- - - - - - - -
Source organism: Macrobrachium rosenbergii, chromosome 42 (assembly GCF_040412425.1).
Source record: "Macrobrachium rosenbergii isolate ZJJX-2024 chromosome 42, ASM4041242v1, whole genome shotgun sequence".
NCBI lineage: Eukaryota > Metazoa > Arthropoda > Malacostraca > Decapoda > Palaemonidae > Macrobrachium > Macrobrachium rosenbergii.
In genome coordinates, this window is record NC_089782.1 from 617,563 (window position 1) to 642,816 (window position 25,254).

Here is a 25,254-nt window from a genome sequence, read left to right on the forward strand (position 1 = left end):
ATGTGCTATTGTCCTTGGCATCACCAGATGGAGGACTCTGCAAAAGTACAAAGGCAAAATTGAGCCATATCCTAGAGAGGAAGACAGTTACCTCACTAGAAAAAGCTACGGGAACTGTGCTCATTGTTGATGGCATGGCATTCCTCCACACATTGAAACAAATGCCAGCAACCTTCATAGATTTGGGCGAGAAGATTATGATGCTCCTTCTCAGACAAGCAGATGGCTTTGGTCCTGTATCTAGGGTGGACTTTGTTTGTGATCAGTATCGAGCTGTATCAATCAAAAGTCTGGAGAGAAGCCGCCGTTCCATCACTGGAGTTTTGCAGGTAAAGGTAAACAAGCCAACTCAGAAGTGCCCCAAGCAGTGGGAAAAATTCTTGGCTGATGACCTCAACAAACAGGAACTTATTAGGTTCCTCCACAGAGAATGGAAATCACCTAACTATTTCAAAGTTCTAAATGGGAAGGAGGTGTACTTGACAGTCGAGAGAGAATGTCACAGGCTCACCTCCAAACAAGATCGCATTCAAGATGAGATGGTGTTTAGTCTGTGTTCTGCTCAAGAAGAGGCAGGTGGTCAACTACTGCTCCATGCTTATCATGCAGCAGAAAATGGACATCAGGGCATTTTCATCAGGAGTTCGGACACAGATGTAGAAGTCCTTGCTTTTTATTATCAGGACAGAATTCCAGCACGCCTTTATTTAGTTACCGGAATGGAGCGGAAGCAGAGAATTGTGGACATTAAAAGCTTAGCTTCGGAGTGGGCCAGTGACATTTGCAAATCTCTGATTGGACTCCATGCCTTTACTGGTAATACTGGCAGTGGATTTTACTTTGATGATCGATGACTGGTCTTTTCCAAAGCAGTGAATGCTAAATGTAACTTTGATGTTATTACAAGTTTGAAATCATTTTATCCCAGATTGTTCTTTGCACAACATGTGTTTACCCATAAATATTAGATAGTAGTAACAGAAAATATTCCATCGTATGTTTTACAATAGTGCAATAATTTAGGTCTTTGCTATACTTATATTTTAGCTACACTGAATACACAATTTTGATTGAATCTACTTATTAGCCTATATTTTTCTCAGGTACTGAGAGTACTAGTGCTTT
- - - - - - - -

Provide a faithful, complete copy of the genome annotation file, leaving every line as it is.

Source organism: Macrobrachium rosenbergii, chromosome 42 (assembly GCF_040412425.1).
Source record: "Macrobrachium rosenbergii isolate ZJJX-2024 chromosome 42, ASM4041242v1, whole genome shotgun sequence".
NCBI lineage: Eukaryota > Metazoa > Arthropoda > Malacostraca > Decapoda > Palaemonidae > Macrobrachium > Macrobrachium rosenbergii.
In genome coordinates, this window is record NC_089782.1 from 617,563 (window position 1) to 642,816 (window position 25,254).

Here is a 25,254-nt window from a genome sequence, read left to right on the forward strand (position 1 = left end):
ATGTGCTATTGTCCTTGGCATCACCAGATGGAGGACTCTGCAAAAGTACAAAGGCAAAATTGAGCCATATCCTAGAGAGGAAGACAGTTACCTCACTAGAAAAAGCTACGGGAACTGTGCTCATTGTTGATGGCATGGCATTCCTCCACACATTGAAACAAATGCCAGCAACCTTCATAGATTTGGGCGAGAAGATTATGATGCTCCTTCTCAGACAAGCAGATGGCTTTGGTCCTGTATCTAGGGTGGACTTTGTTTGTGATCAGTATCGAGCTGTATCAATCAAAAGTCTGGAGAGAAGCCGCCGTTCCATCACTGGAGTTTTGCAGGTAAAGGTAAACAAGCCAACTCAGAAGTGCCCCAAGCAGTGGGAAAAATTCTTGGCTGATGACCTCAACAAACAGGAACTTATTAGGTTCCTCCACAGAGAATGGAAATCACCTAACTATTTCAAAGTTCTAAATGGGAAGGAGGTGTACTTGACAGTCGAGAGAGAATGTCACAGGCTCACCTCCAAACAAGATCGCATTCAAGATGAGATGGTGTTTAGTCTGTGTTCTGCTCAAGAAGAGGCAGGTGGTCAACTACTGCTCCATGCTTATCATGCAGCAGAAAATGGACATCAGGGCATTTTCATCAGGAGTTCGGACACAGATGTAGAAGTCCTTGCTTTTTATTATCAGGACAGAATTCCAGCACGCCTTTATTTAGTTACCGGAATGGAGCGGAAGCAGAGAATTGTGGACATTAAAAGCTTAGCTTCGGAGTGGGCCAGTGACATTTGCAAATCTCTGATTGGACTCCATGCCTTTACTGGTAATACTGGCAGTGGATTTTACTTTGATGATCGATGACTGGTCTTTTCCAAAGCAGTGAATGCTAAATGTAACTTTGATGTTATTACAAGTTTGAAATCATTTTATCCCAGATTGTTCTTTGCACAACATGTGTTTACCCATAAATATTAGATAGTAGTAACAGAAAATATTCCATCGTATGTTTTACAATAGTGCAATAATTTAGGTCTTTGCTATACTTATATTTTAGCTACACTGAATACACAATTTTGATTGAATCTACTTATTAGCCTATATTTTTCTCAGGTACTGAGAGTACTAGTGCTTT